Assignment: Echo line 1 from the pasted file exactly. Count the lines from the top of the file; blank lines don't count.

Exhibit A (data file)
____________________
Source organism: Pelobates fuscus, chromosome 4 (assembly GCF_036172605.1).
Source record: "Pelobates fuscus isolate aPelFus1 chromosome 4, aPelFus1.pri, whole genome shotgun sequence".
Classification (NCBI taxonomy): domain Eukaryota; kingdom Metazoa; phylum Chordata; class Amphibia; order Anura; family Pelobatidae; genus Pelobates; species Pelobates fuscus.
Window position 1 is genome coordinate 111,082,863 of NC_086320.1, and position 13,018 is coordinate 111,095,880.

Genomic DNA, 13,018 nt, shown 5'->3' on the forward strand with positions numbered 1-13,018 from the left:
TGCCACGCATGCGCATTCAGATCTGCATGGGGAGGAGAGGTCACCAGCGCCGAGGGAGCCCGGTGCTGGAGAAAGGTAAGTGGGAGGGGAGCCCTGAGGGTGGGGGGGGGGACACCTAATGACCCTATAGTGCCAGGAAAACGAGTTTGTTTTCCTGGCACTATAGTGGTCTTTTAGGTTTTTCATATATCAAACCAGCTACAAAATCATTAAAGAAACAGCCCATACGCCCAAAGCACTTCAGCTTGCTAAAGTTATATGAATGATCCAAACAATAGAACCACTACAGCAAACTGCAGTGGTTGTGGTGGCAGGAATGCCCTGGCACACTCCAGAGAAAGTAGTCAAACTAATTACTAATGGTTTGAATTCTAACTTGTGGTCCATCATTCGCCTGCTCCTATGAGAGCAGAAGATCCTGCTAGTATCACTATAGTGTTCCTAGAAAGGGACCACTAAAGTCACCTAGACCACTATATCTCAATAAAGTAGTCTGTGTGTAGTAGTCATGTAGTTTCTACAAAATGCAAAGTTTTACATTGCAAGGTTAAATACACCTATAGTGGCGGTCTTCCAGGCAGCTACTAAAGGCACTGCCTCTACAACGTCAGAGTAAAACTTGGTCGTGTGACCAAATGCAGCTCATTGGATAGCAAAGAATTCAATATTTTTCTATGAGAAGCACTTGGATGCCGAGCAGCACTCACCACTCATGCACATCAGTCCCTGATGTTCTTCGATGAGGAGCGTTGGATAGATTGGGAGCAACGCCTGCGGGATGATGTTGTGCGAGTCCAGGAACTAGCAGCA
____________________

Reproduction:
Source organism: Pelobates fuscus, chromosome 4 (assembly GCF_036172605.1).